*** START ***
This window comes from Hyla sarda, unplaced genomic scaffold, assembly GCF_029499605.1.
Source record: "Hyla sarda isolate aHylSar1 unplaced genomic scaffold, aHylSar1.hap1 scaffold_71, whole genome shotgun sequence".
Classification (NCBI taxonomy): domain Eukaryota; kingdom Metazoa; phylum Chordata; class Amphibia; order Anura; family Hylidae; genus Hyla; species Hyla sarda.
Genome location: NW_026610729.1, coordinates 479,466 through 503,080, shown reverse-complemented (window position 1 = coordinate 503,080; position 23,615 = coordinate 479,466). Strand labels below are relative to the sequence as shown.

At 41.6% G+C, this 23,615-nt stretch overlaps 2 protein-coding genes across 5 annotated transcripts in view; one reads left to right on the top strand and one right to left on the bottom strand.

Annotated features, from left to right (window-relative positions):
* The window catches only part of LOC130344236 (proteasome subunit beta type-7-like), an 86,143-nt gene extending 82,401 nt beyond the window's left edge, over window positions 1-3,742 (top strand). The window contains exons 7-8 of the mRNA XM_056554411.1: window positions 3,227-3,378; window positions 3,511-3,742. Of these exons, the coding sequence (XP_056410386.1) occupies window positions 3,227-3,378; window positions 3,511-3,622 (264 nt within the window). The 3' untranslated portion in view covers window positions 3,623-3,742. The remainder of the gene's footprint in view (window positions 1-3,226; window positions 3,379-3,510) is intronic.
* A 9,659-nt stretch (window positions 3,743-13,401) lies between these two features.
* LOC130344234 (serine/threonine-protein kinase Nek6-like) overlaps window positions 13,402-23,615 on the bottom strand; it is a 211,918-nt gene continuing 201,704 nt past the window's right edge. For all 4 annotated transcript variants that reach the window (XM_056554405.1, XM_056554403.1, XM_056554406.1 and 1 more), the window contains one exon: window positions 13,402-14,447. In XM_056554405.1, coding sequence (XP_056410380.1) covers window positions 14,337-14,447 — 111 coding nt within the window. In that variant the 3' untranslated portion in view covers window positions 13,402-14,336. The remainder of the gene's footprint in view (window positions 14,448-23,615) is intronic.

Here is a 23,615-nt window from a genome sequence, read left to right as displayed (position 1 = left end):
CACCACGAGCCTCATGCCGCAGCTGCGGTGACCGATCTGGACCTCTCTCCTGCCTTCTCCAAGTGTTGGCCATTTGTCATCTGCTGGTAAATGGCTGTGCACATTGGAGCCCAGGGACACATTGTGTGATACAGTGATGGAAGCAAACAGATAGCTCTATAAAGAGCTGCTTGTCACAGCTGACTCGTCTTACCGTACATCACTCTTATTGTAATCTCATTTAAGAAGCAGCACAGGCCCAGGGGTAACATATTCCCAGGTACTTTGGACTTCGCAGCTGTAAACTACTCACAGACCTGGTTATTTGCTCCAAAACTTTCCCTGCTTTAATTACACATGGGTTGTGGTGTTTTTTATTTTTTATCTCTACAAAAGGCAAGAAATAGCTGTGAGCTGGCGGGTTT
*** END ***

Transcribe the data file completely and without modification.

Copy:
This window comes from Hyla sarda, unplaced genomic scaffold, assembly GCF_029499605.1.
Source record: "Hyla sarda isolate aHylSar1 unplaced genomic scaffold, aHylSar1.hap1 scaffold_71, whole genome shotgun sequence".
Classification (NCBI taxonomy): domain Eukaryota; kingdom Metazoa; phylum Chordata; class Amphibia; order Anura; family Hylidae; genus Hyla; species Hyla sarda.
Genome location: NW_026610729.1, coordinates 479,466 through 503,080, shown reverse-complemented (window position 1 = coordinate 503,080; position 23,615 = coordinate 479,466). Strand labels below are relative to the sequence as shown.

At 41.6% G+C, this 23,615-nt stretch overlaps 2 protein-coding genes across 5 annotated transcripts in view; one reads left to right on the top strand and one right to left on the bottom strand.

Annotated features, from left to right (window-relative positions):
* The window catches only part of LOC130344236 (proteasome subunit beta type-7-like), an 86,143-nt gene extending 82,401 nt beyond the window's left edge, over window positions 1-3,742 (top strand). The window contains exons 7-8 of the mRNA XM_056554411.1: window positions 3,227-3,378; window positions 3,511-3,742. Of these exons, the coding sequence (XP_056410386.1) occupies window positions 3,227-3,378; window positions 3,511-3,622 (264 nt within the window). The 3' untranslated portion in view covers window positions 3,623-3,742. The remainder of the gene's footprint in view (window positions 1-3,226; window positions 3,379-3,510) is intronic.
* A 9,659-nt stretch (window positions 3,743-13,401) lies between these two features.
* LOC130344234 (serine/threonine-protein kinase Nek6-like) overlaps window positions 13,402-23,615 on the bottom strand; it is a 211,918-nt gene continuing 201,704 nt past the window's right edge. For all 4 annotated transcript variants that reach the window (XM_056554405.1, XM_056554403.1, XM_056554406.1 and 1 more), the window contains one exon: window positions 13,402-14,447. In XM_056554405.1, coding sequence (XP_056410380.1) covers window positions 14,337-14,447 — 111 coding nt within the window. In that variant the 3' untranslated portion in view covers window positions 13,402-14,336. The remainder of the gene's footprint in view (window positions 14,448-23,615) is intronic.

Here is a 23,615-nt window from a genome sequence, read left to right as displayed (position 1 = left end):
CACCACGAGCCTCATGCCGCAGCTGCGGTGACCGATCTGGACCTCTCTCCTGCCTTCTCCAAGTGTTGGCCATTTGTCATCTGCTGGTAAATGGCTGTGCACATTGGAGCCCAGGGACACATTGTGTGATACAGTGATGGAAGCAAACAGATAGCTCTATAAAGAGCTGCTTGTCACAGCTGACTCGTCTTACCGTACATCACTCTTATTGTAATCTCATTTAAGAAGCAGCACAGGCCCAGGGGTAACATATTCCCAGGTACTTTGGACTTCGCAGCTGTAAACTACTCACAGACCTGGTTATTTGCTCCAAAACTTTCCCTGCTTTAATTACACATGGGTTGTGGTGTTTTTTATTTTTTATCTCTACAAAAGGCAAGAAATAGCTGTGAGCTGGCGGGTTT